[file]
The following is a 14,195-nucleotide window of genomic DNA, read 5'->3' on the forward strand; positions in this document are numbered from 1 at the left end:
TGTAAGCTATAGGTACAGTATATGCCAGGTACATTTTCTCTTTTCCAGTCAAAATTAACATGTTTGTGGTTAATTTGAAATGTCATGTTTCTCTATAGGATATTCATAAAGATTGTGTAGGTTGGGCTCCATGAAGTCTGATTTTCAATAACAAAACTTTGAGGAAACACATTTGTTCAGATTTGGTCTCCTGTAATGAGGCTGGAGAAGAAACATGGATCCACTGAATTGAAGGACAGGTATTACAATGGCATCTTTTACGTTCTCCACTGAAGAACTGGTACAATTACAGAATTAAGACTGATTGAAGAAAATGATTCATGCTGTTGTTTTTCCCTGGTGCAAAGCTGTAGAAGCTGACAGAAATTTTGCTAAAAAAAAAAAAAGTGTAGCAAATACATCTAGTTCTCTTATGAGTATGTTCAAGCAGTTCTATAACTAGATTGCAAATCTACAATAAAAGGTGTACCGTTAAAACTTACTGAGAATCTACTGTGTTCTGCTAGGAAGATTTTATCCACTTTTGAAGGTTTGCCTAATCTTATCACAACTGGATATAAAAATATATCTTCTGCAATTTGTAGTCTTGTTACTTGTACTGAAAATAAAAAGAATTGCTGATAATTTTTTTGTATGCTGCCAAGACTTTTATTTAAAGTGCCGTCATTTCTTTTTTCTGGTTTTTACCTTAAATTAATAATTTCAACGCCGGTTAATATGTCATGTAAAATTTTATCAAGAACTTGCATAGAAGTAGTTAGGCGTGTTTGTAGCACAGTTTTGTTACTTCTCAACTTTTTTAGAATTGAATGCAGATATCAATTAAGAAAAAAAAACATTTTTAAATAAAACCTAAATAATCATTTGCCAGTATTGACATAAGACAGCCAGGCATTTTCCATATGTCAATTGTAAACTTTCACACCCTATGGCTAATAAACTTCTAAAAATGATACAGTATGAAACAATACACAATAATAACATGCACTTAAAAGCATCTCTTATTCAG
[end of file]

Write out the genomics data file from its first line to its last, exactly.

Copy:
The following is a 14,195-nucleotide window of genomic DNA, read 5'->3' on the forward strand; positions in this document are numbered from 1 at the left end:
TGTAAGCTATAGGTACAGTATATGCCAGGTACATTTTCTCTTTTCCAGTCAAAATTAACATGTTTGTGGTTAATTTGAAATGTCATGTTTCTCTATAGGATATTCATAAAGATTGTGTAGGTTGGGCTCCATGAAGTCTGATTTTCAATAACAAAACTTTGAGGAAACACATTTGTTCAGATTTGGTCTCCTGTAATGAGGCTGGAGAAGAAACATGGATCCACTGAATTGAAGGACAGGTATTACAATGGCATCTTTTACGTTCTCCACTGAAGAACTGGTACAATTACAGAATTAAGACTGATTGAAGAAAATGATTCATGCTGTTGTTTTTCCCTGGTGCAAAGCTGTAGAAGCTGACAGAAATTTTGCTAAAAAAAAAAAAAGTGTAGCAAATACATCTAGTTCTCTTATGAGTATGTTCAAGCAGTTCTATAACTAGATTGCAAATCTACAATAAAAGGTGTACCGTTAAAACTTACTGAGAATCTACTGTGTTCTGCTAGGAAGATTTTATCCACTTTTGAAGGTTTGCCTAATCTTATCACAACTGGATATAAAAATATATCTTCTGCAATTTGTAGTCTTGTTACTTGTACTGAAAATAAAAAGAATTGCTGATAATTTTTTTGTATGCTGCCAAGACTTTTATTTAAAGTGCCGTCATTTCTTTTTTCTGGTTTTTACCTTAAATTAATAATTTCAACGCCGGTTAATATGTCATGTAAAATTTTATCAAGAACTTGCATAGAAGTAGTTAGGCGTGTTTGTAGCACAGTTTTGTTACTTCTCAACTTTTTTAGAATTGAATGCAGATATCAATTAAGAAAAAAAAACATTTTTAAATAAAACCTAAATAATCATTTGCCAGTATTGACATAAGACAGCCAGGCATTTTCCATATGTCAATTGTAAACTTTCACACCCTATGGCTAATAAACTTCTAAAAATGATACAGTATGAAACAATACACAATAATAACATGCACTTAAAAGCATCTCTTATTCAG